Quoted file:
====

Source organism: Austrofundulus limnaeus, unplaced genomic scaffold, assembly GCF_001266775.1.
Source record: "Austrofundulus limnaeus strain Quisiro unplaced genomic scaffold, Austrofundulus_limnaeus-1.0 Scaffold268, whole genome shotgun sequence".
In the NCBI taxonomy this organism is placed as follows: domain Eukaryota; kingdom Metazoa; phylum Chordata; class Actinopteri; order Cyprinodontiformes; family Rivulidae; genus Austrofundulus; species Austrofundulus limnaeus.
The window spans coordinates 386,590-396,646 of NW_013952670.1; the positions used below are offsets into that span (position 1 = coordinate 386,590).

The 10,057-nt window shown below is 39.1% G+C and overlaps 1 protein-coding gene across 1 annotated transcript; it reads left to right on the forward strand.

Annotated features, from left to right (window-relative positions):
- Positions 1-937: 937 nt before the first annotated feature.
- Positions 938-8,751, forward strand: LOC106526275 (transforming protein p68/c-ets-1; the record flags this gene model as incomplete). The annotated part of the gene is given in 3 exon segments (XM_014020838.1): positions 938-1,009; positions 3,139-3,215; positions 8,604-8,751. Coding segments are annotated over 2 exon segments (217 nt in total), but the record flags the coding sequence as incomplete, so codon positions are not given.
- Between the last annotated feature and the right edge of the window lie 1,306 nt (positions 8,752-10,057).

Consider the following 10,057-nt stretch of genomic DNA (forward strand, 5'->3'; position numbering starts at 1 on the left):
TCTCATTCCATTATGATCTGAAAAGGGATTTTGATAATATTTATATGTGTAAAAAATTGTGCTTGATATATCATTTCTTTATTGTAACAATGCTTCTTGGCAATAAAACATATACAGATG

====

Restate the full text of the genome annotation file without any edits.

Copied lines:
Source organism: Austrofundulus limnaeus, unplaced genomic scaffold, assembly GCF_001266775.1.
Source record: "Austrofundulus limnaeus strain Quisiro unplaced genomic scaffold, Austrofundulus_limnaeus-1.0 Scaffold268, whole genome shotgun sequence".
In the NCBI taxonomy this organism is placed as follows: domain Eukaryota; kingdom Metazoa; phylum Chordata; class Actinopteri; order Cyprinodontiformes; family Rivulidae; genus Austrofundulus; species Austrofundulus limnaeus.
The window spans coordinates 386,590-396,646 of NW_013952670.1; the positions used below are offsets into that span (position 1 = coordinate 386,590).

The 10,057-nt window shown below is 39.1% G+C and overlaps 1 protein-coding gene across 1 annotated transcript; it reads left to right on the forward strand.

Annotated features, from left to right (window-relative positions):
- Positions 1-937: 937 nt before the first annotated feature.
- Positions 938-8,751, forward strand: LOC106526275 (transforming protein p68/c-ets-1; the record flags this gene model as incomplete). The annotated part of the gene is given in 3 exon segments (XM_014020838.1): positions 938-1,009; positions 3,139-3,215; positions 8,604-8,751. Coding segments are annotated over 2 exon segments (217 nt in total), but the record flags the coding sequence as incomplete, so codon positions are not given.
- Between the last annotated feature and the right edge of the window lie 1,306 nt (positions 8,752-10,057).

Consider the following 10,057-nt stretch of genomic DNA (forward strand, 5'->3'; position numbering starts at 1 on the left):
TCTCATTCCATTATGATCTGAAAAGGGATTTTGATAATATTTATATGTGTAAAAAATTGTGCTTGATATATCATTTCTTTATTGTAACAATGCTTCTTGGCAATAAAACATATACAGATG